Ten-year survival rates were nearly identical—roughly 82%— for women who had lumpectomies to remove the tumor plus radiation, and for those who had double mastectomies. Women who had a single mastectomy, removal of just the cancerous breast, fared slightly worse.
The results confirm what many doctors have suspected, said Dr. Len Lichtenfeld, deputy chief medical officer of the American Cancer Society.
"There's no guarantee that by having the second breast removed that you will do better," said Lichtenfeld, who had no role in the research.
In the study, just over half the women had lumpectomy treatment. But the number who had double mastectomies increased substantially to 12% between 1998 and 2011. The trend was most notable in women younger than 40, climbing from just 4% to 33%.
Other research suggests that removing both breasts to treat one-sided cancer may improve survival chances for the relatively small number of women who have genetic breast cancer or strong family histories of the disease, said study co-author Scarlett Gomez, a research scientist with the Cancer Prevention Institute of California. But most breast cancer patients have neither of those risks.
The medical community is paying increasing attention to overtreatment and excessive costs, and the study results raise questions about reasons for rising use of an expensive, potentially risky treatment "of dubious effectiveness," the researchers said.
Patients' preferences and fear that cancer will return play a role, but that fear "usually exceeds estimated risk," the study said.
Reasons why survival was slightly worse for woman who had just one breast removed are uncertain, although this treatment is more common among Hispanic and black women and those with lower incomes and public insurance than among wealthy whites.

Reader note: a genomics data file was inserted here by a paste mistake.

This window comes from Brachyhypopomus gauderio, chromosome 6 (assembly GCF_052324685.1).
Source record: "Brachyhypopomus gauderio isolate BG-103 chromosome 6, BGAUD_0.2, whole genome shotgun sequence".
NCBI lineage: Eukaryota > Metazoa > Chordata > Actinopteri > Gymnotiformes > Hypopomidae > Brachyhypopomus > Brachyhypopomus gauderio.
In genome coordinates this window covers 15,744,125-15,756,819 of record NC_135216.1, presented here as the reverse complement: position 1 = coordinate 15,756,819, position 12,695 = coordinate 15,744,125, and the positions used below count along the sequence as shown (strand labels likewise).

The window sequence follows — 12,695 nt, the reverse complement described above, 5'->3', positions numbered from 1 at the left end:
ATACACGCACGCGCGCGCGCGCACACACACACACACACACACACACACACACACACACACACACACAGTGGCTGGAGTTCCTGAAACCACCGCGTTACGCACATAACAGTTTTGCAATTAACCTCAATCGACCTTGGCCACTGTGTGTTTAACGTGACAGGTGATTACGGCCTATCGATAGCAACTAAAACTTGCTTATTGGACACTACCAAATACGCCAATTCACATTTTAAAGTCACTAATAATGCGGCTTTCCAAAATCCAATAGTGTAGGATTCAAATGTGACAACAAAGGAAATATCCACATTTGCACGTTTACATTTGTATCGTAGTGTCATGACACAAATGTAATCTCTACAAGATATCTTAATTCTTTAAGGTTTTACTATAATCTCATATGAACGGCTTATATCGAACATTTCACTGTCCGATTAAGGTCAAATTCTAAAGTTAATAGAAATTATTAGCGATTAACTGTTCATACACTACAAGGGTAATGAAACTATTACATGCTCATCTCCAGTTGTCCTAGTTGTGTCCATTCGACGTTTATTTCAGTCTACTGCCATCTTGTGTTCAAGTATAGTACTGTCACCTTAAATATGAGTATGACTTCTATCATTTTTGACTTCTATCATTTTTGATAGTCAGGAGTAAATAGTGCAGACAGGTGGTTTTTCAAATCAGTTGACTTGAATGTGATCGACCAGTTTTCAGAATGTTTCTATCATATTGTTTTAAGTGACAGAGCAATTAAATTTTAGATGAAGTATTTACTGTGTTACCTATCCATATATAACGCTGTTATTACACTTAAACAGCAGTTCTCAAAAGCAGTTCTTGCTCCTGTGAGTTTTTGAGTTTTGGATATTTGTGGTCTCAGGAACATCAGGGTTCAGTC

The study was published Tuesday in this week's Journal of the American Medical Association. A journal editorial notes that the study echoes previous research and adds to a debate about the rising prevalence of double mastectomies.
The results may raise questions about whether surgeons, for financial reasons, are driving the trend, but that is unlikely, Dr. Lisa Newman, a surgery professor and director of the University of Michigan's Breast Care Center said in the editorial.
"A greater concern than financial incentives may be a surgeon's preference based on his/her own experience, regardless of the data," she wrote.
Patients should be given time to absorb a cancer diagnosis, and educated about treatment options, risks and benefits, before being pressed into decisions about irreversible surgery, Newman said.
Amy Curran Baker, an author from suburban New York City who chose a double mastectomy after her 2008 diagnosis, said her doctor presented her with options including lumpectomy. But he ultimately recommended the more invasive treatment because she had family members with breast cancer, and Baker said she doesn't regret her choice.
"I don't think we can discount the importance of 'peace of mind' in a patient's decision-making process," said Baker, who wrote a book about mastectomy recovery. "We all work to heal ourselves psychologically in different ways and for some women this may be one of them."
Her cancer returned two years ago, in scar tissue from the operation on the breast where the disease first appeared, but Baker said she is doing well after chemotherapy and radiation.
The study authors examined data from the California Cancer Registry, part of a national cancer surveillance program. The data lacked information on how many women had genetic breast cancer or strong family histories of the disease.